chased for $1,000; $375 was expended in putting the property into

shape for use. This society was commonly called the Court

Street Church. It had one hundred and twenty members, and a

Sunday school of sixty scholars. The bishop was asked to send

a pastor, and soon Rev. George P. Porter was sent to them.

 

We give here the pastorates of this Court Street Church: 1851,

George P. Porter; 1852, H. R. Clarke; 1853, E. Owen; 1854, E.

Owen and E. W. Breckinridge; 1855, B. W. Gorham; 1856, P. S.

Worden; 1857, H. R. Clarke; 1858-59, J. A. Wood; 1860, B. W.

Gorham; 1861-62, D. C. Olmstead; 1863, P. S. Worden; 1864,

G. H. Blakeslee.

 

The bitterness aroused by the separation gradually died out, and

a conviction arose that the two churches ought to unite and form

a strong center of Christian work. This conviction grew with

passing years, until in 1865 steps were taken toward amalgama-

tion. When the two societies were brought together it was dis-


 


 

448 Wyoming Conference

 

covered that they had gained less than one hundred members in

sixteen years.

 

Early in 1865 amalgamation began, Thomas H. Pearne being

the pastor of Henry Street at the time. Court Street was left

without a pastor, with the union in view. A new charter was

granted on April 3, 1865, the society taking the corporate name of

"The Methodist Episcopal Church of Binghamton," and Eli

Pratt, William Hanlon, William J. Rennie, H. W. Horton, Joseph

Bartholomew, John S. Conklin, Lowell, Harding, M. T. Winton,

 

and H. F. Bronson were elected

trustees. Some time after the in-

corporation Thomas H. Pearne re-

signed, and D. W. Bristol was em-

ployed. Ground was secured for a

new church on the corner of Court

CENTENARY, BINGHAMTON

[photo]

 
and Centenary Streets, and prepara-

tions for building begun. The build-

ing is of brick with sandstone trim-

mings, and Gothic in style. The

building is 68x152 feet, the rear end

of which is fitted up for prayer

meeting and Sunday school work.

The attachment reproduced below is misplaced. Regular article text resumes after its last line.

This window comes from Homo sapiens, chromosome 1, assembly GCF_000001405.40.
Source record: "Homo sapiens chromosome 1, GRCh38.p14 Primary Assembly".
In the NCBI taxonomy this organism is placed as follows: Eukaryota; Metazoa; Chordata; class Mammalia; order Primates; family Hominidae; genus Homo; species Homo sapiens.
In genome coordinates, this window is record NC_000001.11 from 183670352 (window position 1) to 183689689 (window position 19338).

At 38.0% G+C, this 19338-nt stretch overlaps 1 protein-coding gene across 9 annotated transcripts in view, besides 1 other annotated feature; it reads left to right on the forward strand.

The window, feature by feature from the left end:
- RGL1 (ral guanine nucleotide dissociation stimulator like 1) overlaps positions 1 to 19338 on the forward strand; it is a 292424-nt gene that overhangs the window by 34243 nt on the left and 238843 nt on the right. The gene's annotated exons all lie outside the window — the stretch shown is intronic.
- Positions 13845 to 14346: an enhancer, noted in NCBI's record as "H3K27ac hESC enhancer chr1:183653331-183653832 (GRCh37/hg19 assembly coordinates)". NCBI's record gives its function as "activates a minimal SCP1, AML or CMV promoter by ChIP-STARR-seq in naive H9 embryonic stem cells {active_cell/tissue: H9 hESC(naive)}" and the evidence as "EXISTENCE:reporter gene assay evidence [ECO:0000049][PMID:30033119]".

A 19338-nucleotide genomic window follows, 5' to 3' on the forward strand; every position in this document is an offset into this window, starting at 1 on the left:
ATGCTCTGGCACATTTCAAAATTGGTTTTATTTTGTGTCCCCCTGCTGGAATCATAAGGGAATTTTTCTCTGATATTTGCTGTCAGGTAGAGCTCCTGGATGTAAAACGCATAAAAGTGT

The tower is 180 feet high and has

a bell weighing 3,000 pounds. The

church cost about $53,000, and was

dedicated on Thursday, July 9,

1868. Bishop Janes preached in the

afternoon from Isa. vi, 1-4, and Dr.

R. S. Foster preached in the even-

ing from Isa. ix, 6. Ten thousand

dollars was subscribed during the

day toward paying the debt.

 

In 1891 $4,000 was spent on the interior, the floor made bowling,

a gallery put in, walls newly frescoed, and floor recarpeted. The

main floor will seat about eight hundred and fifty and the gallery

about four hundred and fifty. In 1895 $8,000 was expended in

enlarging and refitting the Sunday school and prayer rooms. The

acoustic properties of the auditorium were much improved by

these alterations, so that now it is a very pleasant room to speak

in. In 1899 $18,500 was raised, $7,000 of which was applied on

old debt, $4,500 in the purchase of lot adjoining the church on

Court Street, $3,000 for a new pipe organ, and $4,000 on

exterior improvements to the building.


 


 

Centenary Church, Binghamton 449

 

The parsonage is in the rear of the church, facing Centenary

Street.

 

Several great revivals have been reported. In 1860 230 con-

versions were reported; from October, 1876, to March, 1877,

over 400 conversions were claimed; and from December 31, 1884,

to February 12, 1885, 250 persons professed conversion.

 

The church has sustained several missions in the city, which

have developed into thrifty churches.

 

By common consent the society has been called Centenary

Church for years, probably from the fact that it began its cor-

porate existence about the time of Methodism's centenary in

1866.

 

Henry Street Church entertained the Oneida Conference in

September, 1836, and July, 1847, and the Wyoming Conference

in July, 1856, and April, 1868. Centenary Church entertained the

Wyoming Conference in April, 1876, April, 1883, and again in

April, 1896.

 

We give the pastorates of the Henry Street and Centenary

Churches below:

 

1832-33, D. A. Shepard; 1834-35, J. S. Mitchell; 1836, H. Col-

burn; 1837, H. F. Rowe; 1838, Robert Fox; 1839, Joseph Cross;